Although John and Elizabeth are a well respected couple among the Puritan community, their interpersonal relationship is strained when we are first introduced to them in the play. There is a separation displayed between the small talk in which they engage in Act II. There are several references to their strained marriage such as Elizabeth receiving and not returning a kiss from her husband. Also, John remarks about the lack of flowers in the house by saying that "it's winter in here yet, Elizabeth."
It is clear that the issue of guilt is between the two of them for most of the play. John's guilt stems from his infidelity with Abigail. Elizabeth's judgement of him makes him search his soul for the "goodness" once present in it. Elizabeth's guilt stems from her inadequacies of satisfying her husband. In Act IV, after being separated for over three months from her husband, Elizabeth's tenderness is demonstrated when she finally stops judging John for his infidelity and takes the blame on her shoulders. She says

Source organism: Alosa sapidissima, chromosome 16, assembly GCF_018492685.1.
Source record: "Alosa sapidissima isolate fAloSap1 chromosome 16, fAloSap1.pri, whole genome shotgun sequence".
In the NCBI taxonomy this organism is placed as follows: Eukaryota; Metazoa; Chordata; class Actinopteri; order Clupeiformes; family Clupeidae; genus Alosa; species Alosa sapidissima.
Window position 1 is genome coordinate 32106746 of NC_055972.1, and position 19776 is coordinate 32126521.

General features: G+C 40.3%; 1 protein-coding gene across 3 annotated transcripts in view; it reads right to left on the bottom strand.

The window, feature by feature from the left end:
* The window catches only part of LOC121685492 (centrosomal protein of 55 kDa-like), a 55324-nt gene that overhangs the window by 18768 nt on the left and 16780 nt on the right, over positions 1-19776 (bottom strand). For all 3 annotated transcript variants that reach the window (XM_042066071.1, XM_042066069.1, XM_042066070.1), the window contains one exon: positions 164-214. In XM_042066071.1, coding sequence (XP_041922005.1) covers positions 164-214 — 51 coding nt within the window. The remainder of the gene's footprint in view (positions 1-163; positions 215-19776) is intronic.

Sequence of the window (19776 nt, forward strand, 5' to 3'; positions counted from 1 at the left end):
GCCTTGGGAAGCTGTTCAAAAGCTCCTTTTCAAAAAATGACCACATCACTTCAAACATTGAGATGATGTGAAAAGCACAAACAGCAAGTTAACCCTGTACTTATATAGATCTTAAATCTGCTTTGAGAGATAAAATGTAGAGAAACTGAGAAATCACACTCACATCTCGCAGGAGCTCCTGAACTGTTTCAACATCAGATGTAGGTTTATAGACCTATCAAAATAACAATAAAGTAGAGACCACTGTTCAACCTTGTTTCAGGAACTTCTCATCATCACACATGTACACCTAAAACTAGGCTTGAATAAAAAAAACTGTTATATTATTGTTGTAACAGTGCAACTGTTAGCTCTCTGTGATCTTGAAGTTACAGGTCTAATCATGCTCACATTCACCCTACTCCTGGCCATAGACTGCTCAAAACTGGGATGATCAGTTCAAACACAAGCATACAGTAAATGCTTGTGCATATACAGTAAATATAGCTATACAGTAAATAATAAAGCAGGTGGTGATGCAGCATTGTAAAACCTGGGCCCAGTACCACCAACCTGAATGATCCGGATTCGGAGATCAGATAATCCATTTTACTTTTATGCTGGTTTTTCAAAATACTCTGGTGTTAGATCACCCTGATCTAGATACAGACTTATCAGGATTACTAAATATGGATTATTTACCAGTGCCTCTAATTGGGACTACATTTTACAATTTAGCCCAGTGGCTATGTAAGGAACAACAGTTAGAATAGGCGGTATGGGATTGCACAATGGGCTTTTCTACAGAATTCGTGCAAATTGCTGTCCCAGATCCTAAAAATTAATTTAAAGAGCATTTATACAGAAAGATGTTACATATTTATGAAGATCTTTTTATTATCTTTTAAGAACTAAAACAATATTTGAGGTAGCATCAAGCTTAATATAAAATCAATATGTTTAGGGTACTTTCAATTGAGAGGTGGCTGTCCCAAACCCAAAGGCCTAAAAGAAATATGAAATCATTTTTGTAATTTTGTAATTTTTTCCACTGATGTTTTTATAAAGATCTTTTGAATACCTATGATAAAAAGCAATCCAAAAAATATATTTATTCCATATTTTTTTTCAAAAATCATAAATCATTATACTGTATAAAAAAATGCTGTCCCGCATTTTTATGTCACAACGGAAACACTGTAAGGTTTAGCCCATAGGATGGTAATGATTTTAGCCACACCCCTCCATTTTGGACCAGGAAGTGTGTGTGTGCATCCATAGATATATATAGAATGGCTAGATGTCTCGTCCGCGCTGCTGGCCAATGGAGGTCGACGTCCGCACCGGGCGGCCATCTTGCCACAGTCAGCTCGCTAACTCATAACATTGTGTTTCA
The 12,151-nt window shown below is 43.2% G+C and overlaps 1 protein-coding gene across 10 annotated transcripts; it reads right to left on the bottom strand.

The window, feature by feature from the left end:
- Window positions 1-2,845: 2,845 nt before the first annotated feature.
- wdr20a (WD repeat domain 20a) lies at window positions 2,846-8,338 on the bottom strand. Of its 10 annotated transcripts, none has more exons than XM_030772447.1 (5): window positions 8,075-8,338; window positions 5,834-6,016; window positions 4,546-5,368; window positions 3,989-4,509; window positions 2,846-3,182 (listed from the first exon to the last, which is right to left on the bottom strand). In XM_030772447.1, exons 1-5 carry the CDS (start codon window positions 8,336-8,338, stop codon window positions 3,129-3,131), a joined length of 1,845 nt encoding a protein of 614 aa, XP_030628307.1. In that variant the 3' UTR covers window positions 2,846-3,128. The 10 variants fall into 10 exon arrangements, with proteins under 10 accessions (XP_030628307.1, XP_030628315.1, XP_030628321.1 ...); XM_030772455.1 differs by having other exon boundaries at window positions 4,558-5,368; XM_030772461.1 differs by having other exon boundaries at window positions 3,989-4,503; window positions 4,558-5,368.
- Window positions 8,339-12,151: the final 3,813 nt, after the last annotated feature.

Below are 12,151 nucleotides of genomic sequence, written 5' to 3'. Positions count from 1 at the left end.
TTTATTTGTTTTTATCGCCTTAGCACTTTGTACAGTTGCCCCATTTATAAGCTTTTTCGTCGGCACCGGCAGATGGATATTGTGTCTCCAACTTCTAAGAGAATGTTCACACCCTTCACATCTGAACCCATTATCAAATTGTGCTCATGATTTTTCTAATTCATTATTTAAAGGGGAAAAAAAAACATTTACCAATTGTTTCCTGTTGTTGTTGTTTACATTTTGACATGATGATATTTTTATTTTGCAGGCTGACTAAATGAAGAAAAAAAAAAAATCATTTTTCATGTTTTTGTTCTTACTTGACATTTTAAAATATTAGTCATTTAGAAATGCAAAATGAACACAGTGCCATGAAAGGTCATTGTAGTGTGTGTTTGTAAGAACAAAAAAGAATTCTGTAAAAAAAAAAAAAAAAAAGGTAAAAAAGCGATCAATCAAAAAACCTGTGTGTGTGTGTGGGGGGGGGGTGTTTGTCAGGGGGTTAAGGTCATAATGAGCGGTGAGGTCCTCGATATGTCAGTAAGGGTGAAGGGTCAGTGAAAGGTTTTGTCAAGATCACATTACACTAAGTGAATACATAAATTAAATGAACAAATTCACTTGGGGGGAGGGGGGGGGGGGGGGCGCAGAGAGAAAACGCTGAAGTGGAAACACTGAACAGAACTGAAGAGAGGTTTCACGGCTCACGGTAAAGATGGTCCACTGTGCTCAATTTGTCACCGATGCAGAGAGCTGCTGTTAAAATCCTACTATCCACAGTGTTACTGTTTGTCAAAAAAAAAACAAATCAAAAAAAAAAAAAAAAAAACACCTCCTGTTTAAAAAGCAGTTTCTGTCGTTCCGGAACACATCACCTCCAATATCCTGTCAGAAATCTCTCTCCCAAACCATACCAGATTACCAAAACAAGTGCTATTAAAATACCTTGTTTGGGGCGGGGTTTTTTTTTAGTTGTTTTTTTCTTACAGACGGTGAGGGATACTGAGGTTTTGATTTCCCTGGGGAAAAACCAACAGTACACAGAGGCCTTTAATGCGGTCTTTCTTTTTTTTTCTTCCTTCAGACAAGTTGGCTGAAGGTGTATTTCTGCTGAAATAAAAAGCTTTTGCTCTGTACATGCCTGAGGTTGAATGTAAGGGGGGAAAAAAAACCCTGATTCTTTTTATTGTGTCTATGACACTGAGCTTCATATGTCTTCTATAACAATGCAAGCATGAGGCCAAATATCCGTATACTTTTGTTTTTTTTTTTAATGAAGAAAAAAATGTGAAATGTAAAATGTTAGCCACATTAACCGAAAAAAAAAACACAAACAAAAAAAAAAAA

"...it takes a cold wife to prompt lechery."
By admitting her part in the infidelity, Elizabeth realizes that she loves her husband dearly and remains silent when John asks her what he should do about signing the confession. She knows that John must search deep into his soul to come up with the answers. Her tender words
“whatever you will do, it is a good man does it”
is proof positive of the change in their relationship from the harshness in Act II to the tenderness in Act IV.